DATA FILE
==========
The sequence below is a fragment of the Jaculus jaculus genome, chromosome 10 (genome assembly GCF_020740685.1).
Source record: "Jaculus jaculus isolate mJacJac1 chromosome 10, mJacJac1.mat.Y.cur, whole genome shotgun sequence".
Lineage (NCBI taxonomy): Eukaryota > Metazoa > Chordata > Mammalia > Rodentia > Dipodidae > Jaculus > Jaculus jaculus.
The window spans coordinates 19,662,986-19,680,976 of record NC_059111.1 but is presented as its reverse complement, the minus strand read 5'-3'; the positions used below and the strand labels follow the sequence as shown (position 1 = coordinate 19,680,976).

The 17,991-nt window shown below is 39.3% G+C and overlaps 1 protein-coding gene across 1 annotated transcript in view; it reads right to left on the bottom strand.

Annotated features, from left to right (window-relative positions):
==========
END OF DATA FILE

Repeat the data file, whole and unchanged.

The sequence below is a fragment of the Jaculus jaculus genome, chromosome 10 (genome assembly GCF_020740685.1).
Source record: "Jaculus jaculus isolate mJacJac1 chromosome 10, mJacJac1.mat.Y.cur, whole genome shotgun sequence".
Lineage (NCBI taxonomy): Eukaryota > Metazoa > Chordata > Mammalia > Rodentia > Dipodidae > Jaculus > Jaculus jaculus.
The window spans coordinates 19,662,986-19,680,976 of record NC_059111.1 but is presented as its reverse complement, the minus strand read 5'-3'; the positions used below and the strand labels follow the sequence as shown (position 1 = coordinate 19,680,976).

The 17,991-nt window shown below is 39.3% G+C and overlaps 1 protein-coding gene across 1 annotated transcript in view; it reads right to left on the bottom strand.

Annotated features, from left to right (window-relative positions):